Tom called while Dina was gone.  She came in shortly after, and called him back.  I guess he asked questions about our current situation.  He felt that, logically, since she and Stan were late earlier today, and we were 0 for 2 on time today, that logically, she should do the one late at night tonight (the 55 pizzas) by herself.  She was to get rid of Stan (who was supposed to close) and me and work alone.
  This is all logical, considering that we were originally told that we all have to work all day both days.  There was more to this than just this–Dina was upset, she had been crying.  The bosses were coming down on her hard.  On one hand, I can see her point–they make this mandatory but she has kids to watch, that’s why she works the schedule that she does.  On the other hand, with a week’s notice, she can get her shit together and make some arrangement with family or something.  Seriously.
  They were down on her for how it was all handled and the fact that it was late (twice!) even though the second time was Big John’s fault, but bosses don’t take the blame.  They accept responsibility, but not blame.
  Stan was upset because he was going to lose out on all this overtime he was planning on getting.  I was upset over…nothing.  I think, anyway.  I thought I had no dog in this fight, but in the battle between evil (the bosses) and mediocrity (the store), I guess I’m on the side of the store, and the people in it.  My loyalty lies with them, because I know them, rather than Domino’s Pizza as an entity, because it represents the many spectacular kickings of my ass I have received.

  "Nobody puts Baby in a corner."

  So I go home, feeling unfulfilled–I failed to save the day.  I was merely there.  I ate, and restlessly watched TV.  Part of me had already decided what to do, and part of me–the childish, selfish part (the id, if you’re into the whole psychobabble thing)–was trying to convince myself that since I hadn’t told anyone, hadn’t made any promises to anyone, hadn’t indicated in any way my plans and could therefore blow it off with no remorse.  But I knew what I had to do.
  I told Detroit that yes, I had to go back.  Fifty-five pizzas for 1045–does anyone want to do that by themselves?  I mean, she could, I could, Stan could–any number of us *could* do it alone, but it would be a bitch.  Plus–and this was the tip-over factor:  Again I repeat they were not just cheese and pepperoni and sausage.  Most of these were harder pizzas.  When I left, Dina was red-eyed and tight-lipped as I asked again, "Are you going to be okay?"
  Short and quick:  "Yep."  Putting on a brave face, dealing with the stress, and resigned to her fate.  The fact that it was her own hole that she had mostly dug herself into didn’t justify it to me that she had to deal with the last order of the evening by herself.  So I didn’t call, didn’t give an indication.  I just showed up.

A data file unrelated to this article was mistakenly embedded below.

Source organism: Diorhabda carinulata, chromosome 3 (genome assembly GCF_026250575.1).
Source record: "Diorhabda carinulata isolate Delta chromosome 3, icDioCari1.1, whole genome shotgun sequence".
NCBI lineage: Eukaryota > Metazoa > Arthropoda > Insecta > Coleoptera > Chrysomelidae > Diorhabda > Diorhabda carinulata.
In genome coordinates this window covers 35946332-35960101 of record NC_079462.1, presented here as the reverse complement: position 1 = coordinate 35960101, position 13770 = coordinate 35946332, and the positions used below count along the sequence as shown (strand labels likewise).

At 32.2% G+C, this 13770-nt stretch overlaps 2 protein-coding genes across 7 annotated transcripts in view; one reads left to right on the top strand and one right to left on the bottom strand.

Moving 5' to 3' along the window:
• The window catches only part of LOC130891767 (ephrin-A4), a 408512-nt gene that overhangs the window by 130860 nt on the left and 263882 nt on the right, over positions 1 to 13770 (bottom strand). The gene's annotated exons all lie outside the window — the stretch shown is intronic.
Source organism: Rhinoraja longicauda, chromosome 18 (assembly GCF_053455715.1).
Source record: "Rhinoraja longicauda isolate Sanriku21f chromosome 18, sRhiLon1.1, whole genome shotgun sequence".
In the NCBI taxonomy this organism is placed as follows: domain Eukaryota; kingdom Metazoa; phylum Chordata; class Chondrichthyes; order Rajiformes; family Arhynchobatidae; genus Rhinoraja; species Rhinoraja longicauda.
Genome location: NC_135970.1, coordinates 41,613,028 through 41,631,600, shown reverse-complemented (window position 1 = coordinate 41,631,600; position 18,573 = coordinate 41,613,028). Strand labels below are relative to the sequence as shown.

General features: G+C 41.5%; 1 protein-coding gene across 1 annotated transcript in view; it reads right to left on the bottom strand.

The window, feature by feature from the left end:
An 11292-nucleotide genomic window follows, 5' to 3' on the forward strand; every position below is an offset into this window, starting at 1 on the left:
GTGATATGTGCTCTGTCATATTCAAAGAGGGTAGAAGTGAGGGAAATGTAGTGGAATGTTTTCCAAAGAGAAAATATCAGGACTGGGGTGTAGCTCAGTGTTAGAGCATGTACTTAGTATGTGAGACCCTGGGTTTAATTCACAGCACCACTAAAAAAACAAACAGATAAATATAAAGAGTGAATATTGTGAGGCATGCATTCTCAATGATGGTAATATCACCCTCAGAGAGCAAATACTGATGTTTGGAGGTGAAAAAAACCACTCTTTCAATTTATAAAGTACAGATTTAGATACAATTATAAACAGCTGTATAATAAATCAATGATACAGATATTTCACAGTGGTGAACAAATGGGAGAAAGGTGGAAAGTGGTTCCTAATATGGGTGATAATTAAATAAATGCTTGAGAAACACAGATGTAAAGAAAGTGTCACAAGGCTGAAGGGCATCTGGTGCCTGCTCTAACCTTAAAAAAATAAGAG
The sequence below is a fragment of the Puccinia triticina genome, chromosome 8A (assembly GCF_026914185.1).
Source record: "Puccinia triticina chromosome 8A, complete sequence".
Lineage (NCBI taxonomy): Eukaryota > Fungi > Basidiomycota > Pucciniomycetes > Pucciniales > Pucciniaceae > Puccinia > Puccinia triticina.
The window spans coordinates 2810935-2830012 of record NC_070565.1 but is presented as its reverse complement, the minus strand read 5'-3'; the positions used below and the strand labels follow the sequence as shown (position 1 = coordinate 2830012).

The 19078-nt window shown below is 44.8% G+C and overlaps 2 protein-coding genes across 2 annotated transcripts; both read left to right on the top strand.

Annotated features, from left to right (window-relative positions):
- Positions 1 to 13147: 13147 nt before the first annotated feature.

Big John was there.  Hmmm.  I hesitated slightly, but walked through the door.  I said to Dina, "I thought I would surprise you and come in and help.  Do you need my help?"
  She said thanks, and I grabbed my apron from earlier.  I had to look for it, but I wasnt going to waste a clean one, and I wasn’t going to put on someone else’s.  I don’t know why, but wearing someone else’s apron to me is like putting on a stranger’s dirty underwear.  Don’t ask me why..
  Fifty-five pizzas, and they had about half a dozen made already.  I jump on dough, and, in the parlance of our times, we rock and roll.  I got there about 915, by 945 all the pies were made, filling the racks and the excess sitting on the tables.  maybe by the math we should load at ten, but–
  John agreed with me, and started loading early, about ten till.  I did notice that John used a technique I had told John the Driver earlier today to use–perhaps he had learned from me.
  Earlier in the day, for the second order (my first) Driver John began loading pizzas.  I said, "John, can you stagger those as you load them, so they don’t all come out at once?"
  And Stan, who had argued with me about that technique before, saying it wasn’t necessary, wanted to make sure Big John heard him say, "That’s a good idea, Bryan!"  Go, team!
  I noticed that Big John, now loading pizzas, was staggering them.  But anyway, the pies were made, it was time to load them, Dina and Big John were already there, they had a driver, it was only fifty-five pizzas…
  Dina said I could leave if I wanted.  Okay.  I didn’t do much, but I think I did enough.  I made pizzas like mad for half an hour, getting the job done quickly.  Quickly enough and efficient enough that I could now go. 
  I felt satisfied, like I had accomplished something.  I had achieved personal closure on the day.  I could now go home, and for God’s sake, take a shower.
  Versus the money I made–probably a little over a gallon total to drive there and back, and I was there about 45 minutes.  I didn’t tell Dina, but I didn’t clock in.  Charity work is better if you don’t…I’m not looking for accolades for it.  I had to do it for me.

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  1. In the quagmire of management slub, you are one of the good guys.